Never in North Carolina was the educational outlook brighter than at present. Since the revival of the University in 1875 there has been manifest progress in every department of education. The public schools have been made more efficient; the graded school system has been introduced in the principal towns; the endowments of several of the denominational colleges have been largely increased, their curricula made more thorough, and their standard of graduation raised; normal schools and teachers' institutes are conducted at convenient points, the State and counties making provision for their maintenance; and at the last session of the Legislature (1886-87) provision was made for the immediate establishment of a college of agriculture and the mechanic arts, to which the State, besides granting the interest from the land-scrip fund, amounting to $7,500 per annum, guarantees a liberal income from certain specified taxes. All the young men of the State who can successfully pass the entrance examination will receive free tuition. This college has been established at Raleigh, and it is expected that the work of instruction will begin in the fall of 1889. The interest now so manifest in all that pertains to the intellectual advancement of the Old North State promises grand results for the future.

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        [NOTE.--Those sources from which the writer has derived the greatest help--personal interviews with those who are or have been prominent in the educational work in the State, correspondence, pamphlets, newspaper articles, school catalogues, etc.--it would be impossible to enumerate here. He would, however, make special acknowledgment to Rev. J. Rumple, D. D., for information concerning the early Presbyterian schools; to President Kemp P. Battle, LL. D., forassistance in collecting materials for the sketch of the University; to Rev. Charles Phillips, D. D., for many important facts relating to education previous to the late War; to Hon. S. M. Finger, for statistics of the public schools; and to Hon. William L. Saunders, for advance sheets of the first four volumes (1662-1754) of the Colonial Records, and other favors.]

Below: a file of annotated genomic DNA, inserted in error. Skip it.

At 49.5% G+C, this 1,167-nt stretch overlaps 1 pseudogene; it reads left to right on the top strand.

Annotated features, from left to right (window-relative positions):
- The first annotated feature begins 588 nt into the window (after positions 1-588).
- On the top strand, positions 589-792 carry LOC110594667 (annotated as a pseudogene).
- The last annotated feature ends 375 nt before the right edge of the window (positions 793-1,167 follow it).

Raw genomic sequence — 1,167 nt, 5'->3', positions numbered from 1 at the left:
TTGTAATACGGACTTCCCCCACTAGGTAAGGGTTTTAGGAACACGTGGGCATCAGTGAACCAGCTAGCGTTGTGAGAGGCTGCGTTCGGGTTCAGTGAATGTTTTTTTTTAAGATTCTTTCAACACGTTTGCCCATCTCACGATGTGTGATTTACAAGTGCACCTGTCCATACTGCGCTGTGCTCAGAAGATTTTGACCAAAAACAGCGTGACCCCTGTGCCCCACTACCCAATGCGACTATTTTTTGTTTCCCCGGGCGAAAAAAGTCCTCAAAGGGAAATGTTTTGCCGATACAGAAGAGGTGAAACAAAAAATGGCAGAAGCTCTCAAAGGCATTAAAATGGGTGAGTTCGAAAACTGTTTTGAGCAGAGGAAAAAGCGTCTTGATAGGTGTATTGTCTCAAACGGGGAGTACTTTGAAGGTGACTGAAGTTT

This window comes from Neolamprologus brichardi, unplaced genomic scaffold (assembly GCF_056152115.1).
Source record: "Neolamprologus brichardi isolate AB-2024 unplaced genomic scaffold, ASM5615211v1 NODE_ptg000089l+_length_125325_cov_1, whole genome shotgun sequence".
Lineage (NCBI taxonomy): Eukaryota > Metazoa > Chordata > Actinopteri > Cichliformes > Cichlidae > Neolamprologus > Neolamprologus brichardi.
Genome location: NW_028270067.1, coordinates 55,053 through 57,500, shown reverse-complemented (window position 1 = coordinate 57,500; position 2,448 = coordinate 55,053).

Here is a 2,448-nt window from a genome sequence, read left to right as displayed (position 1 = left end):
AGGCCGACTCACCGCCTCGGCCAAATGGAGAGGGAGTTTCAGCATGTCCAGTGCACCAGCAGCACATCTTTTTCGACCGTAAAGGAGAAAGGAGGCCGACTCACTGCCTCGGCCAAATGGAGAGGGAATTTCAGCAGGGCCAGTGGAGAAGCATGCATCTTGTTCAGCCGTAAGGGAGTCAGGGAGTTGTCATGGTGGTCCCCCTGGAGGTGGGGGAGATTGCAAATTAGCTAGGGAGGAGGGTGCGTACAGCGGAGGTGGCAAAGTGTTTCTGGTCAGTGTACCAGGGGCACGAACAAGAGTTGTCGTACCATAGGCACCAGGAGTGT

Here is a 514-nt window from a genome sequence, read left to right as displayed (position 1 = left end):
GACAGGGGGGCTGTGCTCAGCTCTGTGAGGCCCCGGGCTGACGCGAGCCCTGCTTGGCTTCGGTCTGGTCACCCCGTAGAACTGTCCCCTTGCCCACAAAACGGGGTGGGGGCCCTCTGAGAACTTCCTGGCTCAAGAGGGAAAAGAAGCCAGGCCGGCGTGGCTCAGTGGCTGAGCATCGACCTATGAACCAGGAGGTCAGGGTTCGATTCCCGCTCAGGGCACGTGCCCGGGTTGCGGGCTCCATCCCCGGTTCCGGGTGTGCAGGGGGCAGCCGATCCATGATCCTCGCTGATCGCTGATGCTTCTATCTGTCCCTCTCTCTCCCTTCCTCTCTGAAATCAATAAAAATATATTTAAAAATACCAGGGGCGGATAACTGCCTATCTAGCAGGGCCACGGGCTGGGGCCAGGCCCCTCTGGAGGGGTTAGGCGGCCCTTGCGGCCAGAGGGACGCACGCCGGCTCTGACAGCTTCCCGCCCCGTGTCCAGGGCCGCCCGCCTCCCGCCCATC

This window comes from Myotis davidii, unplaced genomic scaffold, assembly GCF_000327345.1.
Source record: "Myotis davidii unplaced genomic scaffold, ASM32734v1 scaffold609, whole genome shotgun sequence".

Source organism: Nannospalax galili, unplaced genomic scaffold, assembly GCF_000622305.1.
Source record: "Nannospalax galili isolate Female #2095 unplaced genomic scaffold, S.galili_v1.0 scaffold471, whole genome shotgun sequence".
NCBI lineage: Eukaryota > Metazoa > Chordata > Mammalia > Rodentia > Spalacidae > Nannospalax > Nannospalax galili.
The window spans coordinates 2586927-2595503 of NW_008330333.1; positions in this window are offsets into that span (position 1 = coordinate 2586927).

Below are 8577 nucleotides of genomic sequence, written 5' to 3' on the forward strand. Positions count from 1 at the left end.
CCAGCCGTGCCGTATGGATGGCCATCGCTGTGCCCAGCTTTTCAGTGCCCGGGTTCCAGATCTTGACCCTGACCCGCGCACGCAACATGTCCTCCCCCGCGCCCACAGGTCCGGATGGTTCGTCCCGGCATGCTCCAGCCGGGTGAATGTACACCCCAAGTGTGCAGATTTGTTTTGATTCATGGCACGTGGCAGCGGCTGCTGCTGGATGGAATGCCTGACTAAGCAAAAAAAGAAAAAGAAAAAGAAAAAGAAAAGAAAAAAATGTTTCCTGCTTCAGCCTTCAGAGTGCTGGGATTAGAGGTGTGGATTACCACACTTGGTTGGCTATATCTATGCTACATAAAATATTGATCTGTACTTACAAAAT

• Colonial Records of North Carolina. Edited by Hon. William L. Saunders, Raleigh.
  • History of Carolina. By John Lawson, Gent., surveyor-general of North Carolina. London, 1714; Raleigh, 1860.
  • The Natural History of North Carolina. With an account of the trade, manners, and customs of the Christian and Indian inhabitants. By John Brickell. Dublin, 1737.
  • History of North Carolina. Two vols. By Hugh Williamson. Philadelphia, 1812.
  • History of North Carolina. Two vols. By F. X. Martin. New Orleans, 1829.
  • History of North Carolina. Two vols. By J. H. Wheeler. Philadelphia, 1851.
  • History of North Carolina (1584-1729). Two vols. By F. L. Hawks. Fayetteville, N. C., 1857.
  • History of North Carolina. Two vols. By J. W. Moore. Raleigh, 1880.
  • Sketches of North Carolina. By W. H. Foote. New York, 1846.
  • History of the Moravians in North Carolina. By L. S. Reichel. Salem, N. C., 1857.
  • History of the German Settlements in North Carolina. By G. D. Bernheim. Philadelphia, 1872.
  • Eastern North Carolina. By L. C. Vass. Richmond, Va., 1886.
  • The Old North State in 1776. By E. W. Caruthers. Philadelphia, 1854.
  • History of Rowan County. By J. Rumple. Salisbury, N. C., 1881.
  • Sketches of Western North Carolina. By C. L. Hunter. Raleigh, 1877.
  • Reminiscences and Memoirs of North Carolina and Eminent North Carolinians. (Part III.) By J. H. Wheeler. Columbus, Ohio, 1884.
  • North Carolina in the Colonial Period. By Daniel R. Goodloe. (Introduction to Wheeler's Reminiscences, Part III.)
  • Life of Rev. David Caldwell. By E. W. Caruthers. Greensborough, N. C., 1842.
  • Life of Macon. By Edward R. Cotton. Baltimore, 1840.
  • Centennial of Methodism in North Carolina. By L. S. Burkhead. Raleigh, 1876.
  • Princeton College during the Eighteenth Century. (Biographical sketches of graduates.) By S. D. Alexander, New York, 1872.
  • History of the College of New Jersey. Two vols. By John Maclean. Philadelphia, 1877.
  • De Bow's Industrial Resources of the South and West. New Orleans, 1852.
  • Public Acts and Laws of North Carolina. Beginning with Davis's Revisal. Newbern, 1752.
  • Trustees' Journal of the University of North Carolina. (Manuscript.)
  • The standard histories of the English Colonies in America and of the United States.